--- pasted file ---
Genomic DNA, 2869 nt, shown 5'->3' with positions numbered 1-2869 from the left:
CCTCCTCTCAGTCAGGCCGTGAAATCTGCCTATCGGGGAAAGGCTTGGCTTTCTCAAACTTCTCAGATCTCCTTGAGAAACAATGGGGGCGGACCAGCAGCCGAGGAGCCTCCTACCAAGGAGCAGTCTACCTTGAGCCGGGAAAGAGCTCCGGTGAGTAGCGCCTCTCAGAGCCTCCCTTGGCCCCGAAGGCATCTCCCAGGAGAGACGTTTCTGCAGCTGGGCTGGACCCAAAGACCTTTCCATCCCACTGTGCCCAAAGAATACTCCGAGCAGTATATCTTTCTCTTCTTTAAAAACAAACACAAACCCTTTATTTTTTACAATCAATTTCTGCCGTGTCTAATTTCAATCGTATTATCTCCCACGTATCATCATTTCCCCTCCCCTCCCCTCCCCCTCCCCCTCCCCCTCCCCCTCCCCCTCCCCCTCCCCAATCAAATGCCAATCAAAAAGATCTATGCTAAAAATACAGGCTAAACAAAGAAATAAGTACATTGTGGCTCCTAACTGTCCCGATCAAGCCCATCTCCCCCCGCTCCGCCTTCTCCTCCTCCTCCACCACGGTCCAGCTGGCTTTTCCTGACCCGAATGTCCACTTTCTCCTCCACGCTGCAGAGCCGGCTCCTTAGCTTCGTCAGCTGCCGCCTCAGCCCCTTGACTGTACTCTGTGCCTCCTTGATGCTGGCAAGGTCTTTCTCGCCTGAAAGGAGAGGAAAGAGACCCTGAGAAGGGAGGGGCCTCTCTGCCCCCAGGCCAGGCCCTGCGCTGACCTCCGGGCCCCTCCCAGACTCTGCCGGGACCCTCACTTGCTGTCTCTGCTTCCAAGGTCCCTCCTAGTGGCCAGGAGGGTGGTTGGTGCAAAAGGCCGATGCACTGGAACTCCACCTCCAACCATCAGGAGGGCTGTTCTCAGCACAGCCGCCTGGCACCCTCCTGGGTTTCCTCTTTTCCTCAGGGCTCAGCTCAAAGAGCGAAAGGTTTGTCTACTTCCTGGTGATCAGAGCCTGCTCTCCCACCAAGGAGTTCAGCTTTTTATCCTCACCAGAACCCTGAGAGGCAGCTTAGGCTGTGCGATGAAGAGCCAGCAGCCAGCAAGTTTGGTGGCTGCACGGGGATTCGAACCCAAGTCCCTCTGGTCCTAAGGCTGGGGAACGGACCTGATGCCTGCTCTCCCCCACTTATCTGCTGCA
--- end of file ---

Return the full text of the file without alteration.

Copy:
Genomic DNA, 2869 nt, shown 5'->3' with positions numbered 1-2869 from the left:
CCTCCTCTCAGTCAGGCCGTGAAATCTGCCTATCGGGGAAAGGCTTGGCTTTCTCAAACTTCTCAGATCTCCTTGAGAAACAATGGGGGCGGACCAGCAGCCGAGGAGCCTCCTACCAAGGAGCAGTCTACCTTGAGCCGGGAAAGAGCTCCGGTGAGTAGCGCCTCTCAGAGCCTCCCTTGGCCCCGAAGGCATCTCCCAGGAGAGACGTTTCTGCAGCTGGGCTGGACCCAAAGACCTTTCCATCCCACTGTGCCCAAAGAATACTCCGAGCAGTATATCTTTCTCTTCTTTAAAAACAAACACAAACCCTTTATTTTTTACAATCAATTTCTGCCGTGTCTAATTTCAATCGTATTATCTCCCACGTATCATCATTTCCCCTCCCCTCCCCTCCCCCTCCCCCTCCCCCTCCCCCTCCCCCTCCCCCTCCCCAATCAAATGCCAATCAAAAAGATCTATGCTAAAAATACAGGCTAAACAAAGAAATAAGTACATTGTGGCTCCTAACTGTCCCGATCAAGCCCATCTCCCCCCGCTCCGCCTTCTCCTCCTCCTCCACCACGGTCCAGCTGGCTTTTCCTGACCCGAATGTCCACTTTCTCCTCCACGCTGCAGAGCCGGCTCCTTAGCTTCGTCAGCTGCCGCCTCAGCCCCTTGACTGTACTCTGTGCCTCCTTGATGCTGGCAAGGTCTTTCTCGCCTGAAAGGAGAGGAAAGAGACCCTGAGAAGGGAGGGGCCTCTCTGCCCCCAGGCCAGGCCCTGCGCTGACCTCCGGGCCCCTCCCAGACTCTGCCGGGACCCTCACTTGCTGTCTCTGCTTCCAAGGTCCCTCCTAGTGGCCAGGAGGGTGGTTGGTGCAAAAGGCCGATGCACTGGAACTCCACCTCCAACCATCAGGAGGGCTGTTCTCAGCACAGCCGCCTGGCACCCTCCTGGGTTTCCTCTTTTCCTCAGGGCTCAGCTCAAAGAGCGAAAGGTTTGTCTACTTCCTGGTGATCAGAGCCTGCTCTCCCACCAAGGAGTTCAGCTTTTTATCCTCACCAGAACCCTGAGAGGCAGCTTAGGCTGTGCGATGAAGAGCCAGCAGCCAGCAAGTTTGGTGGCTGCACGGGGATTCGAACCCAAGTCCCTCTGGTCCTAAGGCTGGGGAACGGACCTGATGCCTGCTCTCCCCCACTTATCTGCTGCA